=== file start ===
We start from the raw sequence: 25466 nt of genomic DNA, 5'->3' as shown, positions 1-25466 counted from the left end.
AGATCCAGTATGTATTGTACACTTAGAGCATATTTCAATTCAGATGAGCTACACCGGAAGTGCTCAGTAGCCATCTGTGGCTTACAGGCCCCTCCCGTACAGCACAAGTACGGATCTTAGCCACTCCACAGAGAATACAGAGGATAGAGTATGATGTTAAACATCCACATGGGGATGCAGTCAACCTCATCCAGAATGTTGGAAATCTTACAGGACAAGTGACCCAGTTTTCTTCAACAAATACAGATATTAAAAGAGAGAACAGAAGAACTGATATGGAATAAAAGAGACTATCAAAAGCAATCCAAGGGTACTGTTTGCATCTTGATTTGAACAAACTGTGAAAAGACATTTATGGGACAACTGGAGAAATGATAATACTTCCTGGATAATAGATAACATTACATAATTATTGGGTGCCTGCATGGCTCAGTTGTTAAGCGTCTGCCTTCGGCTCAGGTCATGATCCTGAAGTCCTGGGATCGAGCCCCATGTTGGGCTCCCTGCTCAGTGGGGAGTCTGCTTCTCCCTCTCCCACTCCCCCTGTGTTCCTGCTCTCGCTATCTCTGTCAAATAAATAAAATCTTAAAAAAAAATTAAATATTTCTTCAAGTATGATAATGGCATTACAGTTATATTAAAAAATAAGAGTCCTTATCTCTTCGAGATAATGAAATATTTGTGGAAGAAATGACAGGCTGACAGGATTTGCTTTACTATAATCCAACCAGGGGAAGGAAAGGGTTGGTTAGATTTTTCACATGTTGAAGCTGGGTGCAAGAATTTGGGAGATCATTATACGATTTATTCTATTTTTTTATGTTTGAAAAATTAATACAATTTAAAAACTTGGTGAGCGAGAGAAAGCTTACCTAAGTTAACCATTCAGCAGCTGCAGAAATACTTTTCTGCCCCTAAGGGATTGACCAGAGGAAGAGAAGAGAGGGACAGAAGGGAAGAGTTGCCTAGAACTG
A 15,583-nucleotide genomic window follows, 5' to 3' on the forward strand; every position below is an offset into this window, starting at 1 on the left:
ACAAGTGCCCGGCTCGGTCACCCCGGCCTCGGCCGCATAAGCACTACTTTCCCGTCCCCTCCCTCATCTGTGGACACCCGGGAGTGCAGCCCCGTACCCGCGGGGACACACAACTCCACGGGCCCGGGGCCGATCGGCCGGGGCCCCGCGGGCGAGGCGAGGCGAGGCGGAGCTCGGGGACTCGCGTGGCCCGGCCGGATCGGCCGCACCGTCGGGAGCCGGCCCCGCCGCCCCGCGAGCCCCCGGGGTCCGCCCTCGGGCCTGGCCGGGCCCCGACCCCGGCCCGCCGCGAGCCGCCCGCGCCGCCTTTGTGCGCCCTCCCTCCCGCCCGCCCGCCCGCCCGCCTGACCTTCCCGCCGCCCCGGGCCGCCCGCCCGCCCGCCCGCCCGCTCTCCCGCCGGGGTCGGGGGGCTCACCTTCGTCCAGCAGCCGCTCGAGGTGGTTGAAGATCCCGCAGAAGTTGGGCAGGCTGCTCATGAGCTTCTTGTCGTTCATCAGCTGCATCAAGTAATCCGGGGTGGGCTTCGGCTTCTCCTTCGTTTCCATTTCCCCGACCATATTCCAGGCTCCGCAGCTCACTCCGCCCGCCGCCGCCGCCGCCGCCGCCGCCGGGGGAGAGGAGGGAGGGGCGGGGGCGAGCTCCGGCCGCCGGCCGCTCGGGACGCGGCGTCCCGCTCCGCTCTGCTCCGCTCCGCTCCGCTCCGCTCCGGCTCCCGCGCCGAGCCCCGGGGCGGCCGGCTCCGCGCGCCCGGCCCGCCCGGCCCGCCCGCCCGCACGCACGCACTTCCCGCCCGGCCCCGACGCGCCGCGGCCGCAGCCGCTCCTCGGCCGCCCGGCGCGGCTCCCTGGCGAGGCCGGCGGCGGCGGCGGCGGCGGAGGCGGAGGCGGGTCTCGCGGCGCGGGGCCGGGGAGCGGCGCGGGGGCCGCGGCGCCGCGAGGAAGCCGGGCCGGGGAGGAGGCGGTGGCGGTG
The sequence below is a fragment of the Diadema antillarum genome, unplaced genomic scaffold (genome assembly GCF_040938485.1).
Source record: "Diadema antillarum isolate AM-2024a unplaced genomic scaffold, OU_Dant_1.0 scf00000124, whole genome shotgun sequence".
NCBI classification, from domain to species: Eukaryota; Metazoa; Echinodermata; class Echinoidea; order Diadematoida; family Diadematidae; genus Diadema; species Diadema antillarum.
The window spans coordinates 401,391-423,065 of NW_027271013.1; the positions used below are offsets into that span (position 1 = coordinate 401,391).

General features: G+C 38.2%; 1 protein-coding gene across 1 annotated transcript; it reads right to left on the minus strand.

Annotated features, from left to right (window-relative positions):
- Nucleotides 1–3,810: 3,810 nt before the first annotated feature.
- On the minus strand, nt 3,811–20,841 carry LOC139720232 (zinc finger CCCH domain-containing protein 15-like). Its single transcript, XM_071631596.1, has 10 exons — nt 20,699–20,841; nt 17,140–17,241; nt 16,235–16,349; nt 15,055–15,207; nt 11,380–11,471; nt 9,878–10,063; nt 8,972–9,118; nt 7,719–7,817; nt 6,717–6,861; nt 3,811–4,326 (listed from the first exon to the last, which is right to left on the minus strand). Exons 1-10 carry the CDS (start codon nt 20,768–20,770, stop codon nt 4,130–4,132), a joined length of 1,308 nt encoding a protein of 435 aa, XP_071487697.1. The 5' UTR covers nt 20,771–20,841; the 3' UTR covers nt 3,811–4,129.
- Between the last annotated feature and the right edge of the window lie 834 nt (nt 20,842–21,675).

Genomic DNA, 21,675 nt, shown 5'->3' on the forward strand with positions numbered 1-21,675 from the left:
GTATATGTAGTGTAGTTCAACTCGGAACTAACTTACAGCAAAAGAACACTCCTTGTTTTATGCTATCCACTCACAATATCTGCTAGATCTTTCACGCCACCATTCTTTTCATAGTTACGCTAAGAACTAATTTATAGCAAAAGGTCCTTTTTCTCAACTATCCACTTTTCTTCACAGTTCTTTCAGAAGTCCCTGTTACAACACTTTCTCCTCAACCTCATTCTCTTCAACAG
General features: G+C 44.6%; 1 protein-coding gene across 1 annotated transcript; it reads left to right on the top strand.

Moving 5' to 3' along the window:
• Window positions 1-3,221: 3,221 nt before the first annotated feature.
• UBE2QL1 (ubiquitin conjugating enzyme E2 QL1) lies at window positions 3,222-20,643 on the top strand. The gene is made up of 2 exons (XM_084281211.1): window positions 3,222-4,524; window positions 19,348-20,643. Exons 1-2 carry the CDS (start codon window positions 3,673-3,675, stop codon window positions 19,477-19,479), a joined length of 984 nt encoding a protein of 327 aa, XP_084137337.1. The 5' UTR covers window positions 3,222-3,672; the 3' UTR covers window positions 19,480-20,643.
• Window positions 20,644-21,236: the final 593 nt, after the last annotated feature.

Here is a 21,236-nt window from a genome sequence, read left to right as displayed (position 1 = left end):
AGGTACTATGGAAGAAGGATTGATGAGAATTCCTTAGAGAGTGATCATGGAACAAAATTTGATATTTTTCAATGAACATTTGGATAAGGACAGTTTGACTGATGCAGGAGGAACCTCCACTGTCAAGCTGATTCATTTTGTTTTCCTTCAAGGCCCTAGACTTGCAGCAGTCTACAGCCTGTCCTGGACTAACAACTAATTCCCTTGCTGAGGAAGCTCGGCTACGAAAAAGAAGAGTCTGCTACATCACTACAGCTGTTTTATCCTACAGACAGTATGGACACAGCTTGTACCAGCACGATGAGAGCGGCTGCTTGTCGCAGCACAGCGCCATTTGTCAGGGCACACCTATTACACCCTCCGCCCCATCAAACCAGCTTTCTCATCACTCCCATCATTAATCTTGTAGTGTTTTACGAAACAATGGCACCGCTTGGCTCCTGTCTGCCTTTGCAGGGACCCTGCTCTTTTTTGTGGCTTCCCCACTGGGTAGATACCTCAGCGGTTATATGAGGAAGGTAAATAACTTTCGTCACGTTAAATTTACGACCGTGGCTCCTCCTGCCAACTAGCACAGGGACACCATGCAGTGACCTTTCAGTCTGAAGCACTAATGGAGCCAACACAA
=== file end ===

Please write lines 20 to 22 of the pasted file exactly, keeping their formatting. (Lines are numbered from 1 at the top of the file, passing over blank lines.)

• Window positions 20,644-21,236: the final 593 nt, after the last annotated feature.

Here is a 21,236-nt window from a genome sequence, read left to right as displayed (position 1 = left end):
AGGTACTATGGAAGAAGGATTGATGAGAATTCCTTAGAGAGTGATCATGGAACAAAATTTGATATTTTTCAATGAACATTTGGATAAGGACAGTTTGACTGATGCAGGAGGAACCTCCACTGTCAAGCTGATTCATTTTGTTTTCCTTCAAGGCCCTAGACTTGCAGCAGTCTACAGCCTGTCCTGGACTAACAACTAATTCCCTTGCTGAGGAAGCTCGGCTACGAAAAAGAAGAGTCTGCTACATCACTACAGCTGTTTTATCCTACAGACAGTATGGACACAGCTTGTACCAGCACGATGAGAGCGGCTGCTTGTCGCAGCACAGCGCCATTTGTCAGGGCACACCTATTACACCCTCCGCCCCATCAAACCAGCTTTCTCATCACTCCCATCATTAATCTTGTAGTGTTTTACGAAACAATGGCACCGCTTGGCTCCTGTCTGCCTTTGCAGGGACCCTGCTCTTTTTTGTGGCTTCCCCACTGGGTAGATACCTCAGCGGTTATATGAGGAAGGTAAATAACTTTCGTCACGTTAAATTTACGACCGTGGCTCCTCCTGCCAACTAGCACAGGGACACCATGCAGTGACCTTTCAGTCTGAAGCACTAATGGAGCCAACACAA